And I know why neither candidate mentioned that last night—they were distracted by the talking points that they’ve drilled and drilled and drilled upon, and forgot to think with their brains.

During the debate, John McCain proposed a $300 billion program for the federal government to buy up bad home mortgages and allow homeowners to keep their houses.
McCain said: "Until we stabilize home values in America, we're never going to start turning around and creating jobs and fixing our economy and we've got to get some trust and confidence back to America."

Sen. McCain said that as president he would direct the federal government to purchase mortgages directly from homeowners and mortgage providers. The loans would be replaced with fixed-rate mortgages, ostensibly at a loss to the government.

"Is it expensive? Yes," McCain said.
Is it fair? You ask.

Is it smart, I ask.

Here’s what I don’t get.
Both Presidential candidates are harping about how they’re going to change the way things are done in Washington…change you can believe in…meanwhile, they can’t help themselves when they start to spout stupid ideas like having the Government start to buy homes to stabilize prices.

What’s the first thing that happens when an item is perceived to have value that is subject to government purchase? The market becomes based upon a mentality of 'if no one else than the government wants it, it must not be worth much…' and the price will plummet.

Guess what—if the price of your neighbor’s house, that just got bought by a pandering government, just fell through the floor—what do you think your home value is going to look like?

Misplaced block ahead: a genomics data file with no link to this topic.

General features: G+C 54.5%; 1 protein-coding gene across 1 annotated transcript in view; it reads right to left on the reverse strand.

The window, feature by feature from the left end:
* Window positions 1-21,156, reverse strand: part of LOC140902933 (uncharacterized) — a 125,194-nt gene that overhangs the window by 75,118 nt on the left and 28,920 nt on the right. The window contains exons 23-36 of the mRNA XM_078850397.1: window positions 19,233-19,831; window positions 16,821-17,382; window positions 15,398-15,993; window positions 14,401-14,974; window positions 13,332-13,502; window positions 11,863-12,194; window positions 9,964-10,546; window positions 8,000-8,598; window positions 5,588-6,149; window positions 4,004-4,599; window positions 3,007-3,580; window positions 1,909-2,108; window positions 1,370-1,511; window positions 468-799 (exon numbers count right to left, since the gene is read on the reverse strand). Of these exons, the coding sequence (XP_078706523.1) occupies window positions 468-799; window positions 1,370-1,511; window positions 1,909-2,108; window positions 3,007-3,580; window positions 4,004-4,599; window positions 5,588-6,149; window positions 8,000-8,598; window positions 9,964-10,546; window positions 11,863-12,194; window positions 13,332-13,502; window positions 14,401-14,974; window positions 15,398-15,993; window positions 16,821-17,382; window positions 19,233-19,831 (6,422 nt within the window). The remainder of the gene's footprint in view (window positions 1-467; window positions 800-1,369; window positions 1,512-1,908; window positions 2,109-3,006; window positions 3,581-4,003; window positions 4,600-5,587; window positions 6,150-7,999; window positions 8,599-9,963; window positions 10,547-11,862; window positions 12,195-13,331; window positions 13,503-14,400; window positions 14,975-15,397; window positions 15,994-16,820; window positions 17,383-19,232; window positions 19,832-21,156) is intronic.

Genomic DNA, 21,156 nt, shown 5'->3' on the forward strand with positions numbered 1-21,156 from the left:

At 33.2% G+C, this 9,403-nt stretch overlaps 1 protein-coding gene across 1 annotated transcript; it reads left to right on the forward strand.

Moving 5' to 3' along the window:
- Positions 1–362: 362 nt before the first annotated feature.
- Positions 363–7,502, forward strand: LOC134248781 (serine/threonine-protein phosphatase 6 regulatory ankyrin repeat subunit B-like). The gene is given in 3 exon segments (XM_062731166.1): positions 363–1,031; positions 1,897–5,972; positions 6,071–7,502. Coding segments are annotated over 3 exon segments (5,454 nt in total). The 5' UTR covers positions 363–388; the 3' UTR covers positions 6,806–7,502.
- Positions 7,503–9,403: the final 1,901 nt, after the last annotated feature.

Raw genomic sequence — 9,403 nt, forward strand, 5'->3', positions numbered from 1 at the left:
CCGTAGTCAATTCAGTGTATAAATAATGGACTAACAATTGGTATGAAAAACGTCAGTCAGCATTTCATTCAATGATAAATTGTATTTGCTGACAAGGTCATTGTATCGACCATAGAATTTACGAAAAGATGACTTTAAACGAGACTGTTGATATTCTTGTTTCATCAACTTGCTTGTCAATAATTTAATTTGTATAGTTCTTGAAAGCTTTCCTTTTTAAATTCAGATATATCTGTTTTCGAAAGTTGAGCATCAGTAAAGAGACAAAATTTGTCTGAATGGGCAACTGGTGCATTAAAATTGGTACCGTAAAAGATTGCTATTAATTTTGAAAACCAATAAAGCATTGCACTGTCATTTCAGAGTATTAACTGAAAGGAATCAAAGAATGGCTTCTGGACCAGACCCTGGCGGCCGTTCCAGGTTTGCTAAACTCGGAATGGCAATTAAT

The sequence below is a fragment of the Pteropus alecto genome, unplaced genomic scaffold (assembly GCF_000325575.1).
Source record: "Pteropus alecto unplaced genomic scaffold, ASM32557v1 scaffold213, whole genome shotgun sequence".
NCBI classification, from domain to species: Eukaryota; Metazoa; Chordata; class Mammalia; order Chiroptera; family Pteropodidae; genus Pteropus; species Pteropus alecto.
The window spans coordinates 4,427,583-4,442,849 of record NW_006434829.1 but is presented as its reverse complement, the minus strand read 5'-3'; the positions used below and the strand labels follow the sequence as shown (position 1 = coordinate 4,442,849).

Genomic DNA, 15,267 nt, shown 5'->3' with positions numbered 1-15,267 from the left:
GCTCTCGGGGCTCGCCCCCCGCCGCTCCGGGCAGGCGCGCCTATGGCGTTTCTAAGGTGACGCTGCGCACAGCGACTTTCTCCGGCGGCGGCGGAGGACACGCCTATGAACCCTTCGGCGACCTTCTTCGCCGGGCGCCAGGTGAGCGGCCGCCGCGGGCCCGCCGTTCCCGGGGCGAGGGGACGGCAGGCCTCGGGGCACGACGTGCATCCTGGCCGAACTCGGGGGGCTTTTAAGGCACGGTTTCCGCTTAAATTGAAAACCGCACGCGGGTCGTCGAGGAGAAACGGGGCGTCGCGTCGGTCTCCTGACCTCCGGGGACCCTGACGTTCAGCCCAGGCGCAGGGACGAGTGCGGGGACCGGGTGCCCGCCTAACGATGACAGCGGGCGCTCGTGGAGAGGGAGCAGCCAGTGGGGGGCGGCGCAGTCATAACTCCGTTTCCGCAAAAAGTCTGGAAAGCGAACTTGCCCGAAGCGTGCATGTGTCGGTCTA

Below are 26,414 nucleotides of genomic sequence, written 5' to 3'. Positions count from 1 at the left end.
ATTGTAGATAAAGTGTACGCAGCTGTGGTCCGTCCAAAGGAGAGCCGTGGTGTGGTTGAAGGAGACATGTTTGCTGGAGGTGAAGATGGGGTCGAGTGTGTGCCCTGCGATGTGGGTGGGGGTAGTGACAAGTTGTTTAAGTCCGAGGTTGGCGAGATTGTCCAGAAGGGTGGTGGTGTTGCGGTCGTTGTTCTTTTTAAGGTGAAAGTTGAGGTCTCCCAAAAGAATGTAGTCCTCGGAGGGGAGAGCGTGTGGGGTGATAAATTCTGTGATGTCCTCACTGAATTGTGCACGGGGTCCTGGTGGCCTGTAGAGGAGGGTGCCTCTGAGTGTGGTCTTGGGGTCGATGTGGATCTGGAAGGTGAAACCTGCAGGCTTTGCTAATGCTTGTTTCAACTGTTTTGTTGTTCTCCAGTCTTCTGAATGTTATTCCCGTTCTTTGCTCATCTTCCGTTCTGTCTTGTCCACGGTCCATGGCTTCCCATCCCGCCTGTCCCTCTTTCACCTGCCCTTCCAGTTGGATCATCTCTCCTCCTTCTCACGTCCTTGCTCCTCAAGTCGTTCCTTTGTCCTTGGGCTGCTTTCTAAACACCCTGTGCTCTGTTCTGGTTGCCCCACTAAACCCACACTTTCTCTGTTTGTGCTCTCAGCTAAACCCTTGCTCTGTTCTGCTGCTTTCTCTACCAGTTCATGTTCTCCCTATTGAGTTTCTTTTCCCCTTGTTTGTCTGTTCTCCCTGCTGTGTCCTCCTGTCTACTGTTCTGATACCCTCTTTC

John McCain wasn’t the only logic bender offender in last night’s debate…Barak Obama was spewing his memorized talking points, challenging McCain on tax and revenue policies, and early in the evening demonized the economic policies of the present administration as the cause of all financial calamity.

He then criticized America’s policy in Iraq, pointing out that country now has an economic surplus thanks to the largesse of American taxpayers—although he inflated the number by $20-billion.

Sen. Obama said necessary sacrifices to bring the economy back into balance must first start in Washington by reigning-in spending, and giving up some federal programs. I'm good with that. But then, he proposed sending tax dollars to Georgia—in Eastern Europe, not the Eastern United States—to help build their economy. (This on the second day of a global market bust caused by the failure of American economists and government money managers to correctly diagnose and address domestic financial problems.)

Do you get the sense that these guys just don’t get it?

By the way, for those of you playing along at home…CNN’s website scores last night’s debate as a win for Barak Obama, as does AOL…The Drudge Report poll credits the win to John McCainZogby indicating a two point lead by Obama.